Cash and equivalents serve several purposes in a diversified portfolio, including portfolio stabilization during market volatility, reserves for portfolio rebalancing during market declines, and emergency funds for surprise expenses (so an investor can avoid selling out other assets, as well as potential fees and taxes associated with gains).
The primary advantage of cash or cash equivalent investments is liquidity.
Money held in the form of cash or cash equivalents can be quickly and easily accessed. A “pile of cash’ is important for portfolio risk management, and should be incorporated into one’s investment strategy.
- Outline cases for and against cash holdings
- Define cash equivalents
- Explore portfolio construction with cash & cash equivalents
Cash is King … Cash is Trash
The obvious argument against a large cash position is that fiat currencies lose purchasing value over time due to inflation, with cash often seen as a lost investment opportunity.
In fact, the U.S. Dollar lost half its purchasing power from 1990 to 2018. What’s more, $100 in 1913 had the same purchasing power as $2,529 in 2018. That’s scary… loss of value happens quickly in fiat currencies. It is important to remember to balance cash allocations against the high volatility seen in stocks, commodities, income, and other asset classes in your diversified portfolio.
Cash equivalents are assets with cash-like properties, but which sacrifice one element, such as liquidity, for yield. Cash equivalents include:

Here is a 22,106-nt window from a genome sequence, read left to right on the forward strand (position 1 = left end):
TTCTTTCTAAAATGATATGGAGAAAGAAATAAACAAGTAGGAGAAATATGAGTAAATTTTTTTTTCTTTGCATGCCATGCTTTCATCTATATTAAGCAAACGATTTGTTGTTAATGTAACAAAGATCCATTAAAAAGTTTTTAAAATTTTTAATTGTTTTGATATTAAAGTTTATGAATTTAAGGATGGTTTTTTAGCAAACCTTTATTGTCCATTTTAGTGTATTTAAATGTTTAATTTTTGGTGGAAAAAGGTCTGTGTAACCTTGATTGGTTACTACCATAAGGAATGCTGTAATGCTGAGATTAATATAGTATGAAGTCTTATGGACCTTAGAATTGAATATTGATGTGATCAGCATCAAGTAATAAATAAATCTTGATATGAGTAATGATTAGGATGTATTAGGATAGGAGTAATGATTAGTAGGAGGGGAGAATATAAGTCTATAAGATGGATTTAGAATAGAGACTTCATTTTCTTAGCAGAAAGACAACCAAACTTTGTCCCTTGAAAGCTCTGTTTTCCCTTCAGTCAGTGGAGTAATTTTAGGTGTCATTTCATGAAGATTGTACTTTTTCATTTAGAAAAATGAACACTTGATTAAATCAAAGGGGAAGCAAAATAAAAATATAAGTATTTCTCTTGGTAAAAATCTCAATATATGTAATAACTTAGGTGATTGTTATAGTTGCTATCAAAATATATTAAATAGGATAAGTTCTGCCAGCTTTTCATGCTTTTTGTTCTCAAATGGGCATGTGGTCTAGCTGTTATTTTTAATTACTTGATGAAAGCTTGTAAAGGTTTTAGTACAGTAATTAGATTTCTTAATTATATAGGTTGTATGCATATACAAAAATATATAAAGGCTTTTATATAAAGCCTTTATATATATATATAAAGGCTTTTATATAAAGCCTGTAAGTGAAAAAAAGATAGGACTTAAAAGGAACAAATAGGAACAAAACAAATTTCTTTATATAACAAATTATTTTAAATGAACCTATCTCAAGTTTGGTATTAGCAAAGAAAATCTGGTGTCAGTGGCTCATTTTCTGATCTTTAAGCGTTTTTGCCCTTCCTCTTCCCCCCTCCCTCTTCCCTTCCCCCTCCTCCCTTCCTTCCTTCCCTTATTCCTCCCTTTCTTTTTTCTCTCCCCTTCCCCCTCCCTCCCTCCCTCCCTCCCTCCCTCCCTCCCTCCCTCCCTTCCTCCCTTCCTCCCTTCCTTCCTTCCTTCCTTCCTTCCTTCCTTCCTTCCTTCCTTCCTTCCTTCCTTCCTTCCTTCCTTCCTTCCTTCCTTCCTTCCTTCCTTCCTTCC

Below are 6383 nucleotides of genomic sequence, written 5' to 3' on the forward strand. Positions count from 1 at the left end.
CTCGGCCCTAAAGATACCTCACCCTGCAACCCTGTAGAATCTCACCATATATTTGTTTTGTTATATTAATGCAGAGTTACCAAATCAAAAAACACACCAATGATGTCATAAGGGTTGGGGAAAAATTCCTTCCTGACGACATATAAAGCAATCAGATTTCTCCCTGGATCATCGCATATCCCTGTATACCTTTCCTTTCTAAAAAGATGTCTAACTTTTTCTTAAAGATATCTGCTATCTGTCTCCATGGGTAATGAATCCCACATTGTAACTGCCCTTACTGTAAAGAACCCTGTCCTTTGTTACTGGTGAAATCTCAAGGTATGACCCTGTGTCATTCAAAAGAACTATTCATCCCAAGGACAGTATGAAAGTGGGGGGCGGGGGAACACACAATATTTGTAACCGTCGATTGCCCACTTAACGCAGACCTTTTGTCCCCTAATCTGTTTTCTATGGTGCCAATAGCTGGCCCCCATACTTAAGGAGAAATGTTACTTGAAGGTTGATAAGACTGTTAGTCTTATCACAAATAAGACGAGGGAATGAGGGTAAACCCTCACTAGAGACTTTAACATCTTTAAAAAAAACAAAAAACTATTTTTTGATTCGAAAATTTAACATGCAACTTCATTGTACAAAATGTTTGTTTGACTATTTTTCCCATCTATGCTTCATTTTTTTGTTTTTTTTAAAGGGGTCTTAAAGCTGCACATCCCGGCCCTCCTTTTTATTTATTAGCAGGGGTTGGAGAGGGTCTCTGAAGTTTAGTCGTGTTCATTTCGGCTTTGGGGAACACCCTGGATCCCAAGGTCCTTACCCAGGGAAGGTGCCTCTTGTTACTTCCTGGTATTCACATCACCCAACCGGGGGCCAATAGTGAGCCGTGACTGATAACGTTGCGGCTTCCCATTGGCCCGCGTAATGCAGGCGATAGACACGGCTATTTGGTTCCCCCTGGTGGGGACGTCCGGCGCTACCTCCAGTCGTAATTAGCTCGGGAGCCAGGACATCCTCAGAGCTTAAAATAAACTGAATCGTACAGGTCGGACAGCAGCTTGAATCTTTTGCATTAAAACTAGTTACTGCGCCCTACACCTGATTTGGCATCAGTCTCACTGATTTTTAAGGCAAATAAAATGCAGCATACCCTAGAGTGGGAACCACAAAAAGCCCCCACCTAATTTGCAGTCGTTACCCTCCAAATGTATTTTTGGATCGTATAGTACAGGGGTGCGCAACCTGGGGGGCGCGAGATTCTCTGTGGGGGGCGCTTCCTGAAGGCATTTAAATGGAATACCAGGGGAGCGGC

- Money Market Funds
- Certificates of Deposit (CDs)
- U.S. Savings Bonds
Money Market Funds
There are several types of money market funds, which are investment vehicles for pooling assets of very short-term, liquid, highly-rated bonds. Money market funds primarily invest in government securities, tax-exempt municipal securities, or corporate and bank debt securities.
Certificates of Deposit (CDs)
A type of federally insured savings account that has a fixed interest rate and fixed date of withdrawal, known as the maturity date. CDs typically pay higher interest than regular savings accounts, with longer term maturities producing higher interest rates. Although investors have traditionally purchased CDs through banks, brokerage firms also offer CDs.
The primary issue with CD investing is lack of liquidity (beyond counterparty risk, of course). To decrease interest rate and reinvestment risks arising from this lack of liquidity, a strategy known as CD laddering was developed.
Treasuries issued by the federal government to finance its budget deficits. Not only are Treasuries considered credit-risk free, as they are backed by the full faith-and-credit of the U.S. government, but they are also extremely liquid. There are additional tax benefits for U.S. residents as well. Treasuries with maturities under one year are called Treasury bills. These bills have low risk, low yields, and low interest rate exposure. Also consider that the recent rate inversion puts T-bills at the same yield or better as long-term Treasuries (March, 2019).